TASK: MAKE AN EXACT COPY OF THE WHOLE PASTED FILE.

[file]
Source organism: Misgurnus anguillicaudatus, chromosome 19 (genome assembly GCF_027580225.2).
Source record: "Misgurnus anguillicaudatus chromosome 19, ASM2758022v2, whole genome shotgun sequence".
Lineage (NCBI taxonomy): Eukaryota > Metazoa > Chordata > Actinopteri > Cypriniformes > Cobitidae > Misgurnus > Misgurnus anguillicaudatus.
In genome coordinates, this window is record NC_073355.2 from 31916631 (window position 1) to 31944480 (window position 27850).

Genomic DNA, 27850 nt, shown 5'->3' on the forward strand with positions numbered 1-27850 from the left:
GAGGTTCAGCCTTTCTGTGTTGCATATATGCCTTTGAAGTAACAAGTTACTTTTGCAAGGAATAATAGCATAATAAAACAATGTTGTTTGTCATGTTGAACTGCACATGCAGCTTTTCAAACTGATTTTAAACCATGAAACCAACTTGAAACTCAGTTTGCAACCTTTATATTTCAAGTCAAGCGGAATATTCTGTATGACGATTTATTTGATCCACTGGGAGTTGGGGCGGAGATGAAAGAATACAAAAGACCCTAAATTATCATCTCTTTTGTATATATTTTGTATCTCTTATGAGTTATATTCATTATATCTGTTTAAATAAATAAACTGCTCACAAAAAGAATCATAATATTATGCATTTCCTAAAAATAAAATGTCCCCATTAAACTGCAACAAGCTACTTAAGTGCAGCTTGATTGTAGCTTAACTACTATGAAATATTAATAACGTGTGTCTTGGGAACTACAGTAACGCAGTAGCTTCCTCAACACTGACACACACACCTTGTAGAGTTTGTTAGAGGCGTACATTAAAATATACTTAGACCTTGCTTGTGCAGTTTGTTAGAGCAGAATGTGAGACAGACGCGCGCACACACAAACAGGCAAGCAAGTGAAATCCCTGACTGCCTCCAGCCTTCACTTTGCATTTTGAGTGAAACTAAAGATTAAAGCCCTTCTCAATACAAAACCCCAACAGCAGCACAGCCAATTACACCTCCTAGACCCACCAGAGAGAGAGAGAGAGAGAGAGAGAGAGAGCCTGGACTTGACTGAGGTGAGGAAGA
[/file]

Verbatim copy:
Source organism: Misgurnus anguillicaudatus, chromosome 19 (genome assembly GCF_027580225.2).
Source record: "Misgurnus anguillicaudatus chromosome 19, ASM2758022v2, whole genome shotgun sequence".
Lineage (NCBI taxonomy): Eukaryota > Metazoa > Chordata > Actinopteri > Cypriniformes > Cobitidae > Misgurnus > Misgurnus anguillicaudatus.
In genome coordinates, this window is record NC_073355.2 from 31916631 (window position 1) to 31944480 (window position 27850).

Genomic DNA, 27850 nt, shown 5'->3' on the forward strand with positions numbered 1-27850 from the left:
GAGGTTCAGCCTTTCTGTGTTGCATATATGCCTTTGAAGTAACAAGTTACTTTTGCAAGGAATAATAGCATAATAAAACAATGTTGTTTGTCATGTTGAACTGCACATGCAGCTTTTCAAACTGATTTTAAACCATGAAACCAACTTGAAACTCAGTTTGCAACCTTTATATTTCAAGTCAAGCGGAATATTCTGTATGACGATTTATTTGATCCACTGGGAGTTGGGGCGGAGATGAAAGAATACAAAAGACCCTAAATTATCATCTCTTTTGTATATATTTTGTATCTCTTATGAGTTATATTCATTATATCTGTTTAAATAAATAAACTGCTCACAAAAAGAATCATAATATTATGCATTTCCTAAAAATAAAATGTCCCCATTAAACTGCAACAAGCTACTTAAGTGCAGCTTGATTGTAGCTTAACTACTATGAAATATTAATAACGTGTGTCTTGGGAACTACAGTAACGCAGTAGCTTCCTCAACACTGACACACACACCTTGTAGAGTTTGTTAGAGGCGTACATTAAAATATACTTAGACCTTGCTTGTGCAGTTTGTTAGAGCAGAATGTGAGACAGACGCGCGCACACACAAACAGGCAAGCAAGTGAAATCCCTGACTGCCTCCAGCCTTCACTTTGCATTTTGAGTGAAACTAAAGATTAAAGCCCTTCTCAATACAAAACCCCAACAGCAGCACAGCCAATTACACCTCCTAGACCCACCAGAGAGAGAGAGAGAGAGAGAGAGAGAGAGCCTGGACTTGACTGAGGTGAGGAAGA